The first of the agreements asks us to speak impeccably, defined as speaking without sin. As simple as this sounds, it is quite difficult to manage. It asks us to pay attention to what we feel and think before putting it into words, and then to find the courage to speak only what is true for us. In other words, speak only the truth and nothing else. Everything we do in our lives is predicated on this first idea. We speak and communicate with words, and it is how we develop a narrative of our lives. Our thoughts are based on our own narration. Our relationships are forged through our ability to communicate. The second agreement asks us to not take anything personally. It asks us to consider that much of what we believe about other people and their intentions is colored by our desires and needs, our projections if you will. It also, to my mind, says, that we are often so personally invested in something or someone that we lose our sense of perspective and forget that other people have their own issues and difficulties to deal with, that they are not of our doing, they are theirs alone. In the language of psychotherapy this is about recognizing the others’ subjectivity and giving up our narcissistic position. We are not omnipotent, we can only be responsible for ourselves. The third agreement is about not making assumptions about anything. This reminds me of my statistics professor in college, who went on and on about assumption being responsible for most if not all errors in judgement. Not making assumptions requires that we ask questions when we do not understand or know something. It requires that we be willing to be humble and courageous, both to ask the questions and then integrate the answers into our thinking. It requires that we speak and listen. The fourth and final agreement is about always doing your best, which takes me back to Winnicott and being good enough. The very idea of it requires us to be conscious, to question and attend to what we are thinking, doing, dreaming, creating. To do what we can as well as we can, and to be willing to be active and present in the narration and experience of our lives. Perhaps I have managed to develop a “how to” list despite my efforts to avoid it. I hope it gets you thinking like it did me.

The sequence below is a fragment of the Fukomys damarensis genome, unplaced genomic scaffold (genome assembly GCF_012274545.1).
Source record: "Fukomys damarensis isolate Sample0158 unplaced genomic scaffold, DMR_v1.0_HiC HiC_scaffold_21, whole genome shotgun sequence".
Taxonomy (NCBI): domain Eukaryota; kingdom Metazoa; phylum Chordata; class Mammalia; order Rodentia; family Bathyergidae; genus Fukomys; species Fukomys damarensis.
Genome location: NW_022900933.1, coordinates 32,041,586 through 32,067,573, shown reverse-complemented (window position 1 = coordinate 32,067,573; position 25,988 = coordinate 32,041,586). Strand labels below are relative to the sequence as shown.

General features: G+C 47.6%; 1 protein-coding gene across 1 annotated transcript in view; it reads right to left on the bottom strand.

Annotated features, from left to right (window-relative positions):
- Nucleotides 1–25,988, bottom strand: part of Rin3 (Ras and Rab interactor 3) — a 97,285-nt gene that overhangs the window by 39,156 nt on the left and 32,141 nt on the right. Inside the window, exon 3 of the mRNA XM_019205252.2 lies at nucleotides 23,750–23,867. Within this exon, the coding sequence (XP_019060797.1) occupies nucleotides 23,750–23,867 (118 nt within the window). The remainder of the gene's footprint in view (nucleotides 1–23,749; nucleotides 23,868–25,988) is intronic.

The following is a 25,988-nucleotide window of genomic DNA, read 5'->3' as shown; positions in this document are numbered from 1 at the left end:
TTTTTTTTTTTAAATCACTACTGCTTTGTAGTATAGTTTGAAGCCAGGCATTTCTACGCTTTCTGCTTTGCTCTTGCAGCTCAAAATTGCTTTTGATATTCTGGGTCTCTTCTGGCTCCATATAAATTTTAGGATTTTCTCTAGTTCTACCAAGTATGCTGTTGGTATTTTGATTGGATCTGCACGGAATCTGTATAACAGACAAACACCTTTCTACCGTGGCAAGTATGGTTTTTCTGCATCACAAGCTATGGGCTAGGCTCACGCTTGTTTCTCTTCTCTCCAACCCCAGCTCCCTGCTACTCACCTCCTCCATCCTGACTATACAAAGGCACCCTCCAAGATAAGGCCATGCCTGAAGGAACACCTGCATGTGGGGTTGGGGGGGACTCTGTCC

{ 2 comments… read them below or add one }

Anne Conger November 29, 2010 at 10:14 AM

This really touched me on several different levels. It first reminded me of a saying from Alcoholics Anonymous about “progress, not perfection”. My striving to be perfect has often been an obstacle to my seeing that good enough is okay. What is perfect really?…and would we as flawed human beings take the time to notice and appreciate it anyway?
Speaking what is true for you and not assuming you are the be all end all of knowledge, keeps it more real and more likely to be heard, appreciated or understood. Besides, we know what the word assume really means. If you assume, it makes an ass out of u and me.
I think trying to do your best, doing the next right thing and basically appreciating each day for what it is, is good enough.


trisha November 23, 2010 at 9:16 AM

Velleda, thank you for taking time to help me remember what i already know but it sometimes get lost in my clang bird way of thinking. It can be exhausting going around in mental circles. If i had read this when i was a young mother i would have relaxed and enjoyed my time with my son rather than constantly second guessing myself worrying whether i was a “good enough” mother. After our third son was born i had learned i was not perfect, i did make mistakes but i did the best i could. All three sons have grown up to be healthy, happy adults and i have let the clang bird out of the cage. I know i will be an awesome grandmother! Aging is more than just letting go of youth it is also letting go little by little of the narcissistic ego that traps us in self doubt.


Leave a Comment

Previous post:

Next post: